While April as National Financial Literacy Month comes to a close, members of the Great Plains Native Asset Building Coalition, a group of organizations and institutions that work to expand asset development strategies in low-income Native American communities, announce the collective impact of their free tax preparation sites, also known as Volunteer Income Tax Assistance (VITA) sites. The Cheyenne River, Crow Creek, and Pine Ridge Reservation VITA sites, operated by IRS-certified volunteers, processed 879 tax returns, bringing $2.2 million in refunds back to their reservation communities and saving tax payers an estimated $220,000 in preparation fees.
“In an area with one of the highest uptake rates of refund anticipation loans, we are pleased that so many of our reservation residents are finding a more responsible alternative for preparing their taxes. These VITA sites are critical vehicles that keep driving more dollars through our fledgling reservation economies,” says Tawney Brunsch, Executive Director of Lakota Funds, the organization that is incubating the Great Plains Native Asset Building Coalition. Rapid refund tax services, deemed a form of predatory lending by consumer advocacy groups and commonly used by low-income individuals seeking instant cash, cost an estimated 30 million households $11 billion annually.
“Some of South Dakota’s reservation counties have the highest rates of rapid refund utilization, which is dramatically reducing the potential benefit of the Earned Income Tax Credit program,” states Brunsch. Typically one of the most underutilized tax credits, the Coalition members’ VITA sites aggressively promoted and used the Earned Income Tax Credit to put over $1 million in taxpayers pockets this year. “That is one of the reasons why the Great Plains Native Asset Building Coalition recommends an interest rate cap policy as a strategy for countering predatory lending practices,” adds Brunsch.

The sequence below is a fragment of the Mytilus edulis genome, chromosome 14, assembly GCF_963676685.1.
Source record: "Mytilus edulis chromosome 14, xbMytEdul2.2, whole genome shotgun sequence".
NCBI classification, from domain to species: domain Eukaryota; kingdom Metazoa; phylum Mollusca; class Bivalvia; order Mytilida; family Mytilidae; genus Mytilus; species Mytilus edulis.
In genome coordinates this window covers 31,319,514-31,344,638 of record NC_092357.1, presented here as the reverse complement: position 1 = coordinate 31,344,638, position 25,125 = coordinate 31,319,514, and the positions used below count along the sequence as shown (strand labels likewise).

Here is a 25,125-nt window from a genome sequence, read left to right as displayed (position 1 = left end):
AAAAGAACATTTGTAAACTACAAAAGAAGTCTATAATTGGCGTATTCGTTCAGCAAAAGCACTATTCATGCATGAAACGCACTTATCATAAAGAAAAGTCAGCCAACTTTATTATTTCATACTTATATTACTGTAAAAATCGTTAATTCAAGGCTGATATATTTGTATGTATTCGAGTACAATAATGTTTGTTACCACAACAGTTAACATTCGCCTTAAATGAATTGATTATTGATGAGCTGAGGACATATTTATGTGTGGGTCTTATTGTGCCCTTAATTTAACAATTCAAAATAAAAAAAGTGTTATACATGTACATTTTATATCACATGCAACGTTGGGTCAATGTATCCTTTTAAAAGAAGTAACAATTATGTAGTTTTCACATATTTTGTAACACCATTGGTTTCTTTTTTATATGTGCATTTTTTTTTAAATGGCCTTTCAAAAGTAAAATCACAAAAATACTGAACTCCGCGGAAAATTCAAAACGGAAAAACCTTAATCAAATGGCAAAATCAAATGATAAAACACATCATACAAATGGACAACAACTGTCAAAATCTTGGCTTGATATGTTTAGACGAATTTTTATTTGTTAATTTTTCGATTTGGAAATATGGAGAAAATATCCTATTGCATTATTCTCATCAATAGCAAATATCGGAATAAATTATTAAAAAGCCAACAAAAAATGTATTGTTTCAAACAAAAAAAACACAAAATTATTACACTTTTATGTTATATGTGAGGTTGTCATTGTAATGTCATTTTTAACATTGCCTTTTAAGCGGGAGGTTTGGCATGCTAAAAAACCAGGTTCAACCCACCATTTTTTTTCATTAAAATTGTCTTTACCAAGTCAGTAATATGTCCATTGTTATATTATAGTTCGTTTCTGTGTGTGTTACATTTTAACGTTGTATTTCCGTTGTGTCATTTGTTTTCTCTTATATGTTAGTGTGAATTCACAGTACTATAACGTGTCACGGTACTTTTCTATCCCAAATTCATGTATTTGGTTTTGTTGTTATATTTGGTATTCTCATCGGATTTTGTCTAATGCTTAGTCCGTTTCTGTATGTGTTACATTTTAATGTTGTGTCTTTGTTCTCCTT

Although VITA sites don’t offer any of the rapid refund services that commercial tax preparers do, they provide taxpayers with an e-filing option. “E-filing isn’t instant, but a lot of times people will get their refund directly deposited into their account in just a few days,” Brunsch says.
Once taxpayers receive their refund, the Great Plains Native Asset Building Coalition encourages individuals and families to make wise financial decisions. “A lot of times people want to go out and splurge and buy a new TV or something. That is a natural reaction to living all year on limited finances, but the Coalition suggests starting an emergency savings fund or doing something that will contribute to future financial success,” says Brunsch. The Great Plains Native Asset Building Coalition’s website provides additional information to assist individuals and families in making informed financial decisions.
The Great Plains Native Asset Building Coalition members that hosted VITA sites this year, including Four Bands Community Fund, Hunkpati Investments, and the Lakota Federal Credit Union, also provide financial literacy resources.